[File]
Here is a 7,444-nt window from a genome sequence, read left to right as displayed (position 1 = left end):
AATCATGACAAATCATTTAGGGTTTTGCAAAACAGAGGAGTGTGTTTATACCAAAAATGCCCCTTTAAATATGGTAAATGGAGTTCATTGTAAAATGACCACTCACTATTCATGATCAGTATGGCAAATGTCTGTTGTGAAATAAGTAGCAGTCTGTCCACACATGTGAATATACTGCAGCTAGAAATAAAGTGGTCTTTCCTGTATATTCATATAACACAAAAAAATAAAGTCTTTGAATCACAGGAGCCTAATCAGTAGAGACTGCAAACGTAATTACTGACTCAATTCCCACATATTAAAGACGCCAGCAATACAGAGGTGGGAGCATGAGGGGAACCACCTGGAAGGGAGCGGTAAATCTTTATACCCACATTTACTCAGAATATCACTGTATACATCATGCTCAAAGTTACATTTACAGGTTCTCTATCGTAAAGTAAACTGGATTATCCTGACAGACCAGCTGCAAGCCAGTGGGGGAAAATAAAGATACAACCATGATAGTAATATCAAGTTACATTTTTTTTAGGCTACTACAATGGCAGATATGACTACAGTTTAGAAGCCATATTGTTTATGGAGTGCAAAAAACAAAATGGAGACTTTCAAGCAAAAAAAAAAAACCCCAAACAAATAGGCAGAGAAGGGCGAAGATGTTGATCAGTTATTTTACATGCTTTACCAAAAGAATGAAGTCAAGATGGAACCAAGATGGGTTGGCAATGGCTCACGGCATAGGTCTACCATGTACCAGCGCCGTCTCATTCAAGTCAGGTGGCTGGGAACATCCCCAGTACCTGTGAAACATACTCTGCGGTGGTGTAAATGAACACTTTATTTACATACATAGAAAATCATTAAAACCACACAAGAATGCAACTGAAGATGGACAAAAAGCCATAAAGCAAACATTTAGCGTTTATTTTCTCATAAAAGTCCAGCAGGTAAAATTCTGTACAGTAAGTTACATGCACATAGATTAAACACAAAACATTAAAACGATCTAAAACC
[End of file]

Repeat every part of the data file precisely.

Here is a 7,444-nt window from a genome sequence, read left to right as displayed (position 1 = left end):
AATCATGACAAATCATTTAGGGTTTTGCAAAACAGAGGAGTGTGTTTATACCAAAAATGCCCCTTTAAATATGGTAAATGGAGTTCATTGTAAAATGACCACTCACTATTCATGATCAGTATGGCAAATGTCTGTTGTGAAATAAGTAGCAGTCTGTCCACACATGTGAATATACTGCAGCTAGAAATAAAGTGGTCTTTCCTGTATATTCATATAACACAAAAAAATAAAGTCTTTGAATCACAGGAGCCTAATCAGTAGAGACTGCAAACGTAATTACTGACTCAATTCCCACATATTAAAGACGCCAGCAATACAGAGGTGGGAGCATGAGGGGAACCACCTGGAAGGGAGCGGTAAATCTTTATACCCACATTTACTCAGAATATCACTGTATACATCATGCTCAAAGTTACATTTACAGGTTCTCTATCGTAAAGTAAACTGGATTATCCTGACAGACCAGCTGCAAGCCAGTGGGGGAAAATAAAGATACAACCATGATAGTAATATCAAGTTACATTTTTTTTAGGCTACTACAATGGCAGATATGACTACAGTTTAGAAGCCATATTGTTTATGGAGTGCAAAAAACAAAATGGAGACTTTCAAGCAAAAAAAAAAAACCCCAAACAAATAGGCAGAGAAGGGCGAAGATGTTGATCAGTTATTTTACATGCTTTACCAAAAGAATGAAGTCAAGATGGAACCAAGATGGGTTGGCAATGGCTCACGGCATAGGTCTACCATGTACCAGCGCCGTCTCATTCAAGTCAGGTGGCTGGGAACATCCCCAGTACCTGTGAAACATACTCTGCGGTGGTGTAAATGAACACTTTATTTACATACATAGAAAATCATTAAAACCACACAAGAATGCAACTGAAGATGGACAAAAAGCCATAAAGCAAACATTTAGCGTTTATTTTCTCATAAAAGTCCAGCAGGTAAAATTCTGTACAGTAAGTTACATGCACATAGATTAAACACAAAACATTAAAACGATCTAAAACC